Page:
By Tom Westcott.
Tripoli, 13 February 2013:
A container full of medical supplies donated to Libyan hospitals by a Canada-based charity has been . . .[restrict]stuck on the side of Tripoli port for nearly a year.
The forty-foot box container holding some $60,000 worth of essential medical supplies arrived in March 2012 but is still waiting for customs clearance.
“It is full of equipment, including ten brand new walkers, 16 wheelchairs and over 100 mattresses,” spokesman for the charity BC Camp for Libya, Wahbi Ghanbur, told the Libya Herald: “I know Libya is desperate for these because we have seen pictures of people sleeping in hallways and on beds with no mattresses.”
Former Foreign Minister Ashour Bin Kyahal has now got involved and is determined that the container will be released. “I am taking this very seriously,” he told the Libya Herald, “and if there is no progress by next week, I will go down to the port myself.”
Bin Kyahal said that the customs in Tripoli Port had promised to help. “We are trying to get this sorted out as soon as possible,” he said, “and hopefully there will be some progress soon.”
BC Camp for Libya spent four months collecting the equipment and supplies, which were mainly donations. It has now spent nearly a year trying to get these items released from Tripoli Port.
The charity’s Libyan partner is based in Benghazi and he has been dealing with relentless demands from customs. “He has tried his best to get the container out but they have asked for many papers and made many demands,” Ghanbur explained. “He collected all the papers but then they asked for more papers from a medical support organisation, who said the shipment could only come in under their name, but we didn’t want that.”
Ghanbur said BC Camp for Libya had tried everything they could think of to get the container out. Hospitals have apparently even sent letters pleading with customs to release the medical supplies, explaining how desperately they are needed. But the container has still not been cleared.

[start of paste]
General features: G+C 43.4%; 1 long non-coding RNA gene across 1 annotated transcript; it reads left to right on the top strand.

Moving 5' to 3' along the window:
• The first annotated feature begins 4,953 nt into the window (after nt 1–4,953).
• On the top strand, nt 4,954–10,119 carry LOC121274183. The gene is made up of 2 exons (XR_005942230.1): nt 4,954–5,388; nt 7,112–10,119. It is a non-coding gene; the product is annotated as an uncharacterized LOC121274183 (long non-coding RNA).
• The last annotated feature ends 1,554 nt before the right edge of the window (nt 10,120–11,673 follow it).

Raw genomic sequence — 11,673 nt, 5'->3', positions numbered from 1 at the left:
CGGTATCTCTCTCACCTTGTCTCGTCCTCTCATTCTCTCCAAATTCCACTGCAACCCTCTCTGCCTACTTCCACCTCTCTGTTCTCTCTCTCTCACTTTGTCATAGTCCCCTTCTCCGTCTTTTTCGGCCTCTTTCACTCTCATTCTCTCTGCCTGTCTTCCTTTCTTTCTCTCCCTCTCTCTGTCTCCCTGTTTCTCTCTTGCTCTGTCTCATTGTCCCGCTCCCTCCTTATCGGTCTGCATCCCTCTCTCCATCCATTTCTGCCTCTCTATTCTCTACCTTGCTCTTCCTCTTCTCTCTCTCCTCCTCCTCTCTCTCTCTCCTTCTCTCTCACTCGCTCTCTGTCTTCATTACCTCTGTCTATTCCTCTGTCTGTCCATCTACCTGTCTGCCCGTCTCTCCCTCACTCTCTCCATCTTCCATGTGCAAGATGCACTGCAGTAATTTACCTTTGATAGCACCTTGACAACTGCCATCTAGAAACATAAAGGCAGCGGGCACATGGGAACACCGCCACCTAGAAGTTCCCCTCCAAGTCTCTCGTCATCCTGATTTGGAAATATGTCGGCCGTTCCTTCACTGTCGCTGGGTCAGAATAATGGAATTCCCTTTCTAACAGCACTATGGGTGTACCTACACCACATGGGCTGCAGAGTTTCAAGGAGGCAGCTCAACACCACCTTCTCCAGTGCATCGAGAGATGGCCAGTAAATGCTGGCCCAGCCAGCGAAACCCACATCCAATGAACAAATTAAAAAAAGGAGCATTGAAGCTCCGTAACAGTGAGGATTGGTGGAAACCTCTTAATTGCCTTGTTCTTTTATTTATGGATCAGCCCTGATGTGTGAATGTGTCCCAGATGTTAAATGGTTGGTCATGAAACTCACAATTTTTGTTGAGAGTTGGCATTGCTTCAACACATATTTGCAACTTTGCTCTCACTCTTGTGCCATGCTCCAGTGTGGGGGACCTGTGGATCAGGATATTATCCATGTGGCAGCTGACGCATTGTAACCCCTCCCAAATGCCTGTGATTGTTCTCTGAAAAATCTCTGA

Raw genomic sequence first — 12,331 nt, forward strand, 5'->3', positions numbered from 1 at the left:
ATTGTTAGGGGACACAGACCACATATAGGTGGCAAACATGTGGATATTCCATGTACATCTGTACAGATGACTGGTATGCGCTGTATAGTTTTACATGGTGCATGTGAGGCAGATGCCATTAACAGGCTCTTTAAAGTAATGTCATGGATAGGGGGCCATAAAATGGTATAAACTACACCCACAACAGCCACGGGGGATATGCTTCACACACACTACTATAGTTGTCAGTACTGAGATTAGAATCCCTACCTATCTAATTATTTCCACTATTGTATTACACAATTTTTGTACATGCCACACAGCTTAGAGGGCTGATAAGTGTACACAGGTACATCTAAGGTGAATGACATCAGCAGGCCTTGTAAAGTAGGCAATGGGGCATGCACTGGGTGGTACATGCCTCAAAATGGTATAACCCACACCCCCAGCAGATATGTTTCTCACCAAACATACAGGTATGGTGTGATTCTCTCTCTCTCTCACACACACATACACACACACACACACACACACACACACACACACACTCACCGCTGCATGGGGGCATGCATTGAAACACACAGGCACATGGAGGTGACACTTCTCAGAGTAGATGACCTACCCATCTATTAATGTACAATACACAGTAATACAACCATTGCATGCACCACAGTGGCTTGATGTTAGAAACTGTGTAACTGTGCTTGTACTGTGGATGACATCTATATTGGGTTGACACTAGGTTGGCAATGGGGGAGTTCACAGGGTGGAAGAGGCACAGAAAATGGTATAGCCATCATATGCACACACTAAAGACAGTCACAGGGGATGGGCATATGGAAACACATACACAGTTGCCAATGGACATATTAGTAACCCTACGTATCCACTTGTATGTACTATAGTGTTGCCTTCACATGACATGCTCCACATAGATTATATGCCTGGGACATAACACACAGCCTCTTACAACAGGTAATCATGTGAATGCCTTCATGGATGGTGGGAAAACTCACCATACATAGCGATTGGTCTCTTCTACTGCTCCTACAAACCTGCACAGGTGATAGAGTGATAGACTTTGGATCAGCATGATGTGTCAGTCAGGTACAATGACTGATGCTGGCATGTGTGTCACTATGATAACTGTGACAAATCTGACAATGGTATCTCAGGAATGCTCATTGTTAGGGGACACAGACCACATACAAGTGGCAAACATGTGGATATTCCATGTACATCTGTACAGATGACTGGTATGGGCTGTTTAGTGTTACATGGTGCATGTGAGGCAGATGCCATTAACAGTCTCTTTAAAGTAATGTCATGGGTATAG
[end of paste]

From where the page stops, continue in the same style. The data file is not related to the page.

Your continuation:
“We don’t even know if it’s still there now,” Ghanbur said: “We don’t know how things are now but in the past, if not collected after six months, containers would be confiscated.”
The refusal of customs to release the container for the last year has not simply been because of paperwork. Another problem is that some items, such as alcohol swabs, have passed their expiry date.
“Any items that had expired were cleared by Libyan doctors in our community in Canada,” Ghanbur said. He explained that the only items with expired dates were for external use, nothing that would be ingested or otherwise used inside the body.
“There are loads of supplies that haven’t expired, some second-hand equipment and loads of brand new stuff,” said Ghanbur. “But fine, if under Libyan law they don’t want to let expired items into the country, they can just remove the out-of-date stuff, destroy it, and release the rest of the supplies. We just want the stuff to get to the people who really need it.”
Even health ministers have acknowledged the problems faced by Libyan hospitals, which include a lack of equipment.
BC Camp for Libya was established at the start of the revolution by the small ex-patriate community living in Vancouver. After liberation, Ghanbur said, they decided to continue collecting donations and shipping them to Libya to support the country.
It has so far made six separate deliveries of much-needed equipment and supplies, with another new container full of medical equipment just arriving at Benghazi port.
There is, however, understandable frustration that this one container load of equipment has become stuck, and officials seem incapable of freeing it for distribution.
“Everyone here did a lot of work to get this together, so we just don’t understand why they’re holding it,” said Ghanbur. [/restrict]